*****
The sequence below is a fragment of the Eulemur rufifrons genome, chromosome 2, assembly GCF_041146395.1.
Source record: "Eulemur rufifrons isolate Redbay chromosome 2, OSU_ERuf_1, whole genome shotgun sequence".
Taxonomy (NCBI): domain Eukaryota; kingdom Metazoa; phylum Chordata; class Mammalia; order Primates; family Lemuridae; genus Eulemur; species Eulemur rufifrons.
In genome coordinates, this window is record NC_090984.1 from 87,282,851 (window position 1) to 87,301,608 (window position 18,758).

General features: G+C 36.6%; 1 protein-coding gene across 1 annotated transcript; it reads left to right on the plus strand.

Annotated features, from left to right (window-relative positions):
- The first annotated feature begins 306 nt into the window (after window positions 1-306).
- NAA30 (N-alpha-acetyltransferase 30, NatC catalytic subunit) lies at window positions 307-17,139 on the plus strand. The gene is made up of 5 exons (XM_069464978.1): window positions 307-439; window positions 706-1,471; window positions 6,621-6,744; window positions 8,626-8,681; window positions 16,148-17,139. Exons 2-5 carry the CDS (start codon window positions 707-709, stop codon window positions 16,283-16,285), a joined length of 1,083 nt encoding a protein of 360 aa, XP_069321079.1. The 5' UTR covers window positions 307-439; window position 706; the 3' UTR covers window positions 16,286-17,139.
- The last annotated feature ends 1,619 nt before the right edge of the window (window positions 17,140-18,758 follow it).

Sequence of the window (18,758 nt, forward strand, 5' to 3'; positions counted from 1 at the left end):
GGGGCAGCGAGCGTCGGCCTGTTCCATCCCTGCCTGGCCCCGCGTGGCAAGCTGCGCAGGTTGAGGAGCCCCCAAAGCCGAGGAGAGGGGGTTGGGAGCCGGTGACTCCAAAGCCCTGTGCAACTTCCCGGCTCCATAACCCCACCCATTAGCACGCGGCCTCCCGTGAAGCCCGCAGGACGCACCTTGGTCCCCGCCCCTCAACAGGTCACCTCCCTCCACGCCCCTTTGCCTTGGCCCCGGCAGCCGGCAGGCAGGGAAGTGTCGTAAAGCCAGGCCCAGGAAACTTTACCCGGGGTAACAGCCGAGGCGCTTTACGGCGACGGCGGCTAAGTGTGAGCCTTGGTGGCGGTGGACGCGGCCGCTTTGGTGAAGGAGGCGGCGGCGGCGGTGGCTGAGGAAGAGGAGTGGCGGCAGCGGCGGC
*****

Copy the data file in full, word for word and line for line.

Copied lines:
The sequence below is a fragment of the Eulemur rufifrons genome, chromosome 2, assembly GCF_041146395.1.
Source record: "Eulemur rufifrons isolate Redbay chromosome 2, OSU_ERuf_1, whole genome shotgun sequence".
Taxonomy (NCBI): domain Eukaryota; kingdom Metazoa; phylum Chordata; class Mammalia; order Primates; family Lemuridae; genus Eulemur; species Eulemur rufifrons.
In genome coordinates, this window is record NC_090984.1 from 87,282,851 (window position 1) to 87,301,608 (window position 18,758).

General features: G+C 36.6%; 1 protein-coding gene across 1 annotated transcript; it reads left to right on the plus strand.

Annotated features, from left to right (window-relative positions):
- The first annotated feature begins 306 nt into the window (after window positions 1-306).
- NAA30 (N-alpha-acetyltransferase 30, NatC catalytic subunit) lies at window positions 307-17,139 on the plus strand. The gene is made up of 5 exons (XM_069464978.1): window positions 307-439; window positions 706-1,471; window positions 6,621-6,744; window positions 8,626-8,681; window positions 16,148-17,139. Exons 2-5 carry the CDS (start codon window positions 707-709, stop codon window positions 16,283-16,285), a joined length of 1,083 nt encoding a protein of 360 aa, XP_069321079.1. The 5' UTR covers window positions 307-439; window position 706; the 3' UTR covers window positions 16,286-17,139.
- The last annotated feature ends 1,619 nt before the right edge of the window (window positions 17,140-18,758 follow it).

Sequence of the window (18,758 nt, forward strand, 5' to 3'; positions counted from 1 at the left end):
GGGGCAGCGAGCGTCGGCCTGTTCCATCCCTGCCTGGCCCCGCGTGGCAAGCTGCGCAGGTTGAGGAGCCCCCAAAGCCGAGGAGAGGGGGTTGGGAGCCGGTGACTCCAAAGCCCTGTGCAACTTCCCGGCTCCATAACCCCACCCATTAGCACGCGGCCTCCCGTGAAGCCCGCAGGACGCACCTTGGTCCCCGCCCCTCAACAGGTCACCTCCCTCCACGCCCCTTTGCCTTGGCCCCGGCAGCCGGCAGGCAGGGAAGTGTCGTAAAGCCAGGCCCAGGAAACTTTACCCGGGGTAACAGCCGAGGCGCTTTACGGCGACGGCGGCTAAGTGTGAGCCTTGGTGGCGGTGGACGCGGCCGCTTTGGTGAAGGAGGCGGCGGCGGCGGTGGCTGAGGAAGAGGAGTGGCGGCAGCGGCGGC